CAMPUS: Student Fee Advisory Committee

CAMPUS: Student Fee Advisory Committee

By Dora Guerrero
and Tiffany Luna
Bridge Staff Writers
Published Tuesday, April 2, 2024

Currently underway, two Student Fee Advisory Committee meetings have been held at TAMIU with one more on the way at 5 p.m. April 9.

At Texas A&M International University, the SFAC oversees advising fees. This committee is required to meet at least once per semester, but members have been striving to meet as frequently as possible to review student concerns, as well as voice opinions and ideas that might benefit the student body. Under Texas Education Code Section 54.5031 student service fees must be administered.

Student Advisory Committee reviews student fees
Tiffany Luna | Bridge
Students, from left, Alfredo Duncan-Perez, Preston Salazar and Rodolfo Rendon listen to Assistant Vice President for Finance and Administration Fred Juarez, left, and Vice President for Student Engagement Rosalinda Garcia as they talk about proposed fees during a Student Fee Advisory Committee meeting on Feb. 20 at TAMIU.

“The meeting was simply to do the work we were given the task with,” Vice President for Student Engagement Rosalinda Garcia wrote in an email to The Bridge. “We wanted to give an update on the referendum held last semester and continue a conversation about how to use the funds that are currently available.” 

“[The focus is] to ensure that the student service fee is being spent as the students would [like] it to be,” SFAC member Preston Salazar said. “It’s money the students are putting into the system and it’s being put into offices that actually need it. We’re here to ensure that that stays in those places.”

Salazar said this past year has been their best one in regards to accomplishing things. The committee was able to create a separate budget for the TAMIU Greek Council, which allowed the Greeks to create a fund that does not derive from either the Student Government Association or the Campus Activities Board.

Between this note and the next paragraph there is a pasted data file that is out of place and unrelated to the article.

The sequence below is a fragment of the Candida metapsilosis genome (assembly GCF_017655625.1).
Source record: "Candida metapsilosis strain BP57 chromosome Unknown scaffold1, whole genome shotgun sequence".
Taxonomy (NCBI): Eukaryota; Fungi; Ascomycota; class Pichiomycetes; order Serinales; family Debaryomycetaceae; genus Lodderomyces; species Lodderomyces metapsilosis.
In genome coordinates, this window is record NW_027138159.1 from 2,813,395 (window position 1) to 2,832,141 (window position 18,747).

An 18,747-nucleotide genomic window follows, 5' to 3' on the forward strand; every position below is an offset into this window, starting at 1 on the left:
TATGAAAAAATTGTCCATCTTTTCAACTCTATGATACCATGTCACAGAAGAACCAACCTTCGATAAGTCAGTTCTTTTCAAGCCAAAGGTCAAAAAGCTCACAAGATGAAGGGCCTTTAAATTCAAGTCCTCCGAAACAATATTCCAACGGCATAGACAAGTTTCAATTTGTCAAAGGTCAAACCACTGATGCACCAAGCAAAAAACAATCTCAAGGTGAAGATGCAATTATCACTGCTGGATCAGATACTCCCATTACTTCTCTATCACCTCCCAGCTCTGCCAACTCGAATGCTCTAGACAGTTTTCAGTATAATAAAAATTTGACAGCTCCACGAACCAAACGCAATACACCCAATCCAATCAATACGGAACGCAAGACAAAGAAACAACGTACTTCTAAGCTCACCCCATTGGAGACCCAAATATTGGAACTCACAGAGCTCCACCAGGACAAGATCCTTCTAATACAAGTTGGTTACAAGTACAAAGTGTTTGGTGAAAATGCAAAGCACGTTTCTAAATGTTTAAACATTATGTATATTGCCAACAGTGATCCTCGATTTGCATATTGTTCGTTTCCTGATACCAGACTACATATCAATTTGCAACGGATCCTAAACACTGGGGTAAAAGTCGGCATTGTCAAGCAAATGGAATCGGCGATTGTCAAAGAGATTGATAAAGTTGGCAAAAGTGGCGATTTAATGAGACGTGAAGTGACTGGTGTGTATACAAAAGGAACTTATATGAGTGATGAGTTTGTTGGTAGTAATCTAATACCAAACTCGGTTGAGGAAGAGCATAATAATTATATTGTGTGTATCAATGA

These meetings are open to the public and committee members said they are eager to have students in attendance.

“This is your money,” Salazar said. “You spend it how you want to spend it, and if you see that it’s not being spent the way you want to, come here and voice your opinions.”

Committee member Rodolfo Rendon agreed with Salazar.

“I definitely hope to see more people as well,” Rendon said, “because it is our role to advocate for the students but, at the same time, what better way to advocate for the students than to have them right here in the room alongside us.”

SFAC is open to hearing interested student opinions. The consideration of the students attending TAMIU can bring new ways to manage current funds. During the meeting, Garcia asked students to share opinions on certain areas that need financial attention, and how it can be sufficient for TAMIU students.

The committee considers students who might be parents and how their needs can be accommodated. It also considers adding additional grants to students who may need assistance in paying for classes or textbooks.


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